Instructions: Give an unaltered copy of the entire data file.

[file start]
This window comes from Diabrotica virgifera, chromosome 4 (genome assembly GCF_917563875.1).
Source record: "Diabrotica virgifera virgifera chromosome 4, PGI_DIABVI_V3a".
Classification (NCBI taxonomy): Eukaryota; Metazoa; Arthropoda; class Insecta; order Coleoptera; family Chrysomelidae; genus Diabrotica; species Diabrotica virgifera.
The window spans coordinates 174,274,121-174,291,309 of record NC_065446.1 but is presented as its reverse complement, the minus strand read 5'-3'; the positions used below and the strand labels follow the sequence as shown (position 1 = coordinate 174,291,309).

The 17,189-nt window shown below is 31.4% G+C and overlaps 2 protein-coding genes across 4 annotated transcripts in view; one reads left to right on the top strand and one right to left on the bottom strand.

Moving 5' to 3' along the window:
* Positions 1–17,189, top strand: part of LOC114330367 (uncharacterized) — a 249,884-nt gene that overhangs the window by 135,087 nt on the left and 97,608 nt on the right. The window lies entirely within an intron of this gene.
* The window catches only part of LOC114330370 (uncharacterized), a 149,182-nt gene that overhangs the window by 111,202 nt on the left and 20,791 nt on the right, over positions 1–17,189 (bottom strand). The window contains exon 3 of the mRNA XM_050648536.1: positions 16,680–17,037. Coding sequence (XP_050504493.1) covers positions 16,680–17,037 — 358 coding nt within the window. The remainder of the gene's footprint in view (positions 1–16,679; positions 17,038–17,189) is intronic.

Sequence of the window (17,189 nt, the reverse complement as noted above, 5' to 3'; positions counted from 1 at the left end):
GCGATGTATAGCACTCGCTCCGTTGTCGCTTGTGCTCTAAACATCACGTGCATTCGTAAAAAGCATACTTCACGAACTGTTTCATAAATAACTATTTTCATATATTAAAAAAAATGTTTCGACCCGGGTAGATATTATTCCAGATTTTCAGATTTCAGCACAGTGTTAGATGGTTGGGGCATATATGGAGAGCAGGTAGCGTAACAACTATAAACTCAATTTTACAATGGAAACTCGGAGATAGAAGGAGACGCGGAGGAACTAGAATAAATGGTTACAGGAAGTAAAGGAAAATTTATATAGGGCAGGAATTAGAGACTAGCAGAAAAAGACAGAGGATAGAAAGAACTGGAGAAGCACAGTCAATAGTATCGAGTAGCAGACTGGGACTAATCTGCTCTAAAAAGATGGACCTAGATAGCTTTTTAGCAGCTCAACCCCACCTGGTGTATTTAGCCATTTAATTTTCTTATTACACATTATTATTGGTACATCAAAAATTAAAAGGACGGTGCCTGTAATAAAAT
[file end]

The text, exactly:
This window comes from Diabrotica virgifera, chromosome 4 (genome assembly GCF_917563875.1).
Source record: "Diabrotica virgifera virgifera chromosome 4, PGI_DIABVI_V3a".
Classification (NCBI taxonomy): Eukaryota; Metazoa; Arthropoda; class Insecta; order Coleoptera; family Chrysomelidae; genus Diabrotica; species Diabrotica virgifera.
The window spans coordinates 174,274,121-174,291,309 of record NC_065446.1 but is presented as its reverse complement, the minus strand read 5'-3'; the positions used below and the strand labels follow the sequence as shown (position 1 = coordinate 174,291,309).

The 17,189-nt window shown below is 31.4% G+C and overlaps 2 protein-coding genes across 4 annotated transcripts in view; one reads left to right on the top strand and one right to left on the bottom strand.

Moving 5' to 3' along the window:
* Positions 1–17,189, top strand: part of LOC114330367 (uncharacterized) — a 249,884-nt gene that overhangs the window by 135,087 nt on the left and 97,608 nt on the right. The window lies entirely within an intron of this gene.
* The window catches only part of LOC114330370 (uncharacterized), a 149,182-nt gene that overhangs the window by 111,202 nt on the left and 20,791 nt on the right, over positions 1–17,189 (bottom strand). The window contains exon 3 of the mRNA XM_050648536.1: positions 16,680–17,037. Coding sequence (XP_050504493.1) covers positions 16,680–17,037 — 358 coding nt within the window. The remainder of the gene's footprint in view (positions 1–16,679; positions 17,038–17,189) is intronic.

Sequence of the window (17,189 nt, the reverse complement as noted above, 5' to 3'; positions counted from 1 at the left end):
GCGATGTATAGCACTCGCTCCGTTGTCGCTTGTGCTCTAAACATCACGTGCATTCGTAAAAAGCATACTTCACGAACTGTTTCATAAATAACTATTTTCATATATTAAAAAAAATGTTTCGACCCGGGTAGATATTATTCCAGATTTTCAGATTTCAGCACAGTGTTAGATGGTTGGGGCATATATGGAGAGCAGGTAGCGTAACAACTATAAACTCAATTTTACAATGGAAACTCGGAGATAGAAGGAGACGCGGAGGAACTAGAATAAATGGTTACAGGAAGTAAAGGAAAATTTATATAGGGCAGGAATTAGAGACTAGCAGAAAAAGACAGAGGATAGAAAGAACTGGAGAAGCACAGTCAATAGTATCGAGTAGCAGACTGGGACTAATCTGCTCTAAAAAGATGGACCTAGATAGCTTTTTAGCAGCTCAACCCCACCTGGTGTATTTAGCCATTTAATTTTCTTATTACACATTATTATTGGTACATCAAAAATTAAAAGGACGGTGCCTGTAATAAAAT